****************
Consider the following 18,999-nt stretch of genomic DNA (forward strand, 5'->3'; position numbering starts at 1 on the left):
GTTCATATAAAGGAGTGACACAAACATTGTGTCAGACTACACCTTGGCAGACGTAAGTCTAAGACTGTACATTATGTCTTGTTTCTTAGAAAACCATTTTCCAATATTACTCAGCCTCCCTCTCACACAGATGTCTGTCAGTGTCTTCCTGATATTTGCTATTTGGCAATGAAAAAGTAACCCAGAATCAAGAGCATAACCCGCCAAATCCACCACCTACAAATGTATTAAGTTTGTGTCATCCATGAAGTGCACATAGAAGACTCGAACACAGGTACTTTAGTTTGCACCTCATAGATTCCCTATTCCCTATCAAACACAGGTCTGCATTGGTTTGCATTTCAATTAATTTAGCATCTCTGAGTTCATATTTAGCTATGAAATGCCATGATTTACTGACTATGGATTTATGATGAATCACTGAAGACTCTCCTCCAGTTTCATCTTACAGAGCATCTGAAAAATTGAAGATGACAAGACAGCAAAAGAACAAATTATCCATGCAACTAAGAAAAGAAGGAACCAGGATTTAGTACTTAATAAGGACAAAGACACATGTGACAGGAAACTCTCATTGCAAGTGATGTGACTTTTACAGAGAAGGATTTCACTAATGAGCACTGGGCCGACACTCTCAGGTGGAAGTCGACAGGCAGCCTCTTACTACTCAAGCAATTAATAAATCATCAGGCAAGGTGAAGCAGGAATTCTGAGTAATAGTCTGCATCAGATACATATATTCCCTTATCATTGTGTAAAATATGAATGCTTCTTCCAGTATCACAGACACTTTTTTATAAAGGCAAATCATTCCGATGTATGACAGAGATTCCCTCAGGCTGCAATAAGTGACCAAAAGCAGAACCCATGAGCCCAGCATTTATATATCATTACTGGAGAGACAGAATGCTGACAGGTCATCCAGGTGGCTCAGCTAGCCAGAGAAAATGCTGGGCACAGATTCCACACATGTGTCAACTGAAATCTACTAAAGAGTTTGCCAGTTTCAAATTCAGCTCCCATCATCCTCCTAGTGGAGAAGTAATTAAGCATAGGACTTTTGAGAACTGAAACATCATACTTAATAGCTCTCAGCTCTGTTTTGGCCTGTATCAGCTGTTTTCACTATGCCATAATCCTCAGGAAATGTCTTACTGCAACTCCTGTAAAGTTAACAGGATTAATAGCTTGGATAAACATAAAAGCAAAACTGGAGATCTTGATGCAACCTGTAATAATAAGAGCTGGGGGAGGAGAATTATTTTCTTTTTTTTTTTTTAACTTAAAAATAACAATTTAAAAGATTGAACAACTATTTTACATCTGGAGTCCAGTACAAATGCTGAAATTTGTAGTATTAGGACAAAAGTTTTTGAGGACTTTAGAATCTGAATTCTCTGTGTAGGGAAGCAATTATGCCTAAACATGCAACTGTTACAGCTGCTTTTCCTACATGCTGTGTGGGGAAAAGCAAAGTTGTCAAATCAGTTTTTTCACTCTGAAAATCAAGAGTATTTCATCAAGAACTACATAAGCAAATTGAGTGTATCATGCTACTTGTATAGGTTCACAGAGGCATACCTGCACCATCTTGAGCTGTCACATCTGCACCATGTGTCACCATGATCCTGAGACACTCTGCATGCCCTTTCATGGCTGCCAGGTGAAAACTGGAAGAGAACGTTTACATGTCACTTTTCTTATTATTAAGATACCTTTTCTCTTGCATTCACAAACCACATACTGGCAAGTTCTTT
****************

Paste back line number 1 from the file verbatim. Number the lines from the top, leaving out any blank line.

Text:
Consider the following 18,999-nt stretch of genomic DNA (forward strand, 5'->3'; position numbering starts at 1 on the left):